The daily said Dooley, 25, a cannabis farmer who was not invited to the royal wedding in Windsor, handed the four-inch blade to a bouncer outside the club in Kingston, southwest London.
London's Metropolitan Police did not name Dooley but confirmed they were called by security to the club "after a man openly declared he had a knife as he attempted to enter the club".
The incident happened just hours after Saturday's wedding of Prince Harry and Meghan.
"When officers arrived at 01.55 hrs enquiries led them to a hotel in Kingston and two men in their 20s were spoken to by officers in connection with the incident.
"One of the men also voluntarily surrendered a noxious spray. Both men, who were visitors to the UK, were warned about their actions," the statement said.
"Neither was arrested, no further action was taken and enquiries are complete," it added.
It is illegal to carry any knife in a public place in England except for folding pocket knives with blades measuring three inches (7.62 centimetres) or less.
Police commander Sally Benatar was quoted in the statement as saying: "The items were handed over voluntarily and there was no ongoing risk so the investigation was closed with warnings given".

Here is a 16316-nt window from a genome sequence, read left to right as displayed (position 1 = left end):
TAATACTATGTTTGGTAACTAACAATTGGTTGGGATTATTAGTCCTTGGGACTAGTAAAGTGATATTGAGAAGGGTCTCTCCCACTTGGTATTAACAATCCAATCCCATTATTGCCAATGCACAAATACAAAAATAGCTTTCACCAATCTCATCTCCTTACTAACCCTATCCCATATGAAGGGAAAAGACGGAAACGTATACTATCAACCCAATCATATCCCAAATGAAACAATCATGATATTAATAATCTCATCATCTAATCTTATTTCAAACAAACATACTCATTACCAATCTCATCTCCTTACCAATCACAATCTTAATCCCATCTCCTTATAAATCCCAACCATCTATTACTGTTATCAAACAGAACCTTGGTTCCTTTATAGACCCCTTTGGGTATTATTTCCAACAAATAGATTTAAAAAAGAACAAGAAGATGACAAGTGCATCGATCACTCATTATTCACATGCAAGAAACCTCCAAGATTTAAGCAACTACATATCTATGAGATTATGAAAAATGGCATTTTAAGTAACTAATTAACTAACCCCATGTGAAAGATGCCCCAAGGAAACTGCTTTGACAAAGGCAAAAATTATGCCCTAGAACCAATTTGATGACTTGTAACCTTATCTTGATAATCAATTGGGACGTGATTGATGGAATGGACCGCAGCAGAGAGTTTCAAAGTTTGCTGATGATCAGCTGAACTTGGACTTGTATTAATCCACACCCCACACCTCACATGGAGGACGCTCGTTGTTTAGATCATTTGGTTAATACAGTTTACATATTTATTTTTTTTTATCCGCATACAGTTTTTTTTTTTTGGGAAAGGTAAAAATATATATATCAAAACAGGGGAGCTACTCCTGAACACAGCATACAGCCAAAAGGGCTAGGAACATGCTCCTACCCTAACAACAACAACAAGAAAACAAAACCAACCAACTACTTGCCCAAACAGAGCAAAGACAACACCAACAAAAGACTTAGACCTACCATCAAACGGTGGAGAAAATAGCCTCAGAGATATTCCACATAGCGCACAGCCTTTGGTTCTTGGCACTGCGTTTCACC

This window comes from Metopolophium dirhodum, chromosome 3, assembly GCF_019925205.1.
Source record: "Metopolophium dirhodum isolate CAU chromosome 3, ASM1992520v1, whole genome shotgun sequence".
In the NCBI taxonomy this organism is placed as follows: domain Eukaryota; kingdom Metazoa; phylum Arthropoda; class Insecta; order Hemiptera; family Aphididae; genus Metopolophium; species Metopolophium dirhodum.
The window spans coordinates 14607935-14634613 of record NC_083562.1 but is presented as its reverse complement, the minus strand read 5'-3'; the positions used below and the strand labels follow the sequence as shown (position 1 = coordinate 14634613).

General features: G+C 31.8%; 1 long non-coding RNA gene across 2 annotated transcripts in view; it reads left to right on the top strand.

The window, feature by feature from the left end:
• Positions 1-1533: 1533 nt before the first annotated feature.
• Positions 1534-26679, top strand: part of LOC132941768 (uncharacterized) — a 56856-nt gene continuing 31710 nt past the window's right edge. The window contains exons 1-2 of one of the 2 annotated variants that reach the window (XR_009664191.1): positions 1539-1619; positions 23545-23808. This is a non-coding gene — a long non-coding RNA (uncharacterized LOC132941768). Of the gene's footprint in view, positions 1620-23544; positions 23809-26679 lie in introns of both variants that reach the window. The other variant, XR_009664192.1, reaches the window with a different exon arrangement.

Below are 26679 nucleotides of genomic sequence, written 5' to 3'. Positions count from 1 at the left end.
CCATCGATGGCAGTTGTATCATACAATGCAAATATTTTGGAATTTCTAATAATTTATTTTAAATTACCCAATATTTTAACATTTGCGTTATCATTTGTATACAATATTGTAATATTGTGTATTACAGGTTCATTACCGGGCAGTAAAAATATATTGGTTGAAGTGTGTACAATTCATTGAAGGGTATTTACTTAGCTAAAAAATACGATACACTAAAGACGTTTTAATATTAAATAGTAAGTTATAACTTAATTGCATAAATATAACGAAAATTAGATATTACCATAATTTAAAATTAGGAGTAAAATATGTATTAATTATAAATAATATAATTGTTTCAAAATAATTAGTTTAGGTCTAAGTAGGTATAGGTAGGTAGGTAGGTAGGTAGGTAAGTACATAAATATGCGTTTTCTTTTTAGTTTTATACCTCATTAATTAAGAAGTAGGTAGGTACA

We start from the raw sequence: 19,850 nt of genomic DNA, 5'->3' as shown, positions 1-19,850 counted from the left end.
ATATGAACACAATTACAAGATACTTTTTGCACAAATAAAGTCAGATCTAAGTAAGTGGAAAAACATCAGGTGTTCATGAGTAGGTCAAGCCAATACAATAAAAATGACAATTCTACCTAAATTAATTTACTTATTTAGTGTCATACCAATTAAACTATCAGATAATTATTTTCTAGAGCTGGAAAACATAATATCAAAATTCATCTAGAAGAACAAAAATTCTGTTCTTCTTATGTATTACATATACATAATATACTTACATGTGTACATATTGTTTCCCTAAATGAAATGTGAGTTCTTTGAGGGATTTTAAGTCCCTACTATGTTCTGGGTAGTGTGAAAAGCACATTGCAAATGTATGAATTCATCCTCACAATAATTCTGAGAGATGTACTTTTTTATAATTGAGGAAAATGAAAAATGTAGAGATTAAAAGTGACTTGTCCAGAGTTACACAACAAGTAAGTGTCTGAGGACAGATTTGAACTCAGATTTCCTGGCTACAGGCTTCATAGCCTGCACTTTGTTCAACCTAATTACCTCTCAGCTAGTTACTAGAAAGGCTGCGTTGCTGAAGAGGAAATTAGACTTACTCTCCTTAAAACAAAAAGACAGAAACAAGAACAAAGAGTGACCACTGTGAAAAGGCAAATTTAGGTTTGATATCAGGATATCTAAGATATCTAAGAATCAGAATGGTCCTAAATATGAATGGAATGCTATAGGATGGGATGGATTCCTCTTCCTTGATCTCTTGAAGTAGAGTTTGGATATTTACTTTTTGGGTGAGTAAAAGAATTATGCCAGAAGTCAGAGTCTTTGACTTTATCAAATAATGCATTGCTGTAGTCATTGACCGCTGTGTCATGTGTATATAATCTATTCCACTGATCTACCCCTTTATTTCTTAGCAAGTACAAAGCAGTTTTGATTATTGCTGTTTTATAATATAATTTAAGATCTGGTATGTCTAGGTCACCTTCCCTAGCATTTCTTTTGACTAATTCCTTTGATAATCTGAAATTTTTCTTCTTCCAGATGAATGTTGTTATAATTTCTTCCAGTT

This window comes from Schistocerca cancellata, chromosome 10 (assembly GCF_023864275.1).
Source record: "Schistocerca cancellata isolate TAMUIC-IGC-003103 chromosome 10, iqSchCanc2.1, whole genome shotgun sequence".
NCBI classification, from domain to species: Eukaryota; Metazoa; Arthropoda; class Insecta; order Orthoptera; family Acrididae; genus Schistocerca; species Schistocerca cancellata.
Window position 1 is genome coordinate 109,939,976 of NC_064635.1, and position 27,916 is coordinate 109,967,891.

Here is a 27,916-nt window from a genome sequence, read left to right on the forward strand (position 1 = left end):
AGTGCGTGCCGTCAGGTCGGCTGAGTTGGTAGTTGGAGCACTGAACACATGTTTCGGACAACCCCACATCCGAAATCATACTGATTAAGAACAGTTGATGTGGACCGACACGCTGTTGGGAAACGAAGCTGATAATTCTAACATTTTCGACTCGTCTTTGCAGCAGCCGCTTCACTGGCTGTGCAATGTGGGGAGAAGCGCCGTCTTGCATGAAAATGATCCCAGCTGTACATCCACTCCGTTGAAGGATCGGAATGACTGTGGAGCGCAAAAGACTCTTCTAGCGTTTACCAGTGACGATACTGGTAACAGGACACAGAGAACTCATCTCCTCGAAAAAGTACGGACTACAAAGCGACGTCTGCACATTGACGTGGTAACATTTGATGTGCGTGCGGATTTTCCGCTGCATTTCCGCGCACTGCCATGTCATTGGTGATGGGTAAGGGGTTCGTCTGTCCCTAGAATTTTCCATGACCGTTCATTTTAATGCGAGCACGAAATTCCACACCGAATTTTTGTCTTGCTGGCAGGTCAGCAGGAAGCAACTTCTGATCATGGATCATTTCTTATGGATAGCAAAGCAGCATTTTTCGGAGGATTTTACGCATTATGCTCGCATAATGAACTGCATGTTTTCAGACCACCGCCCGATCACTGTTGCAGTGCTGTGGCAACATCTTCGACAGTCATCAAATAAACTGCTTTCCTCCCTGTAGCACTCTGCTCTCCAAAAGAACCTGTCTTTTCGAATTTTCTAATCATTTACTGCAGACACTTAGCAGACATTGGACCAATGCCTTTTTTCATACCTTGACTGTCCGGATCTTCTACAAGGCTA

The Sun quoted Dooley as telling someone outside the club: "I just brought it because Donald Trump said London was like a warzone. I had it for protection".
Dooley flew into London last week with his brother and mother, the ex-wife of Markle's half-brother Thomas, who was also not invited to the nuptials.
The run-up to the royal wedding was overshadowed by the media circus surrounding Markle's family.
Her father pulled out at the last minute after getting caught up in a paparazzi scandal and then undergoing a heart operation while her mother was the only family member to attend.
Trump has stirred controversy with repeated references to security issues in Britain.
In a speech at the National Rifle Association in Texas this month, he talked about knife crime in London, comparing a hospital in the city to a "war zone".
Knife-related crimes rose by 23 percent in London last year and a spate of stabbings and shootings have left more than 50 people dead this year.
(Except for the headline, this story has not been edited by NDTV staff and is published from a syndicated feed.)
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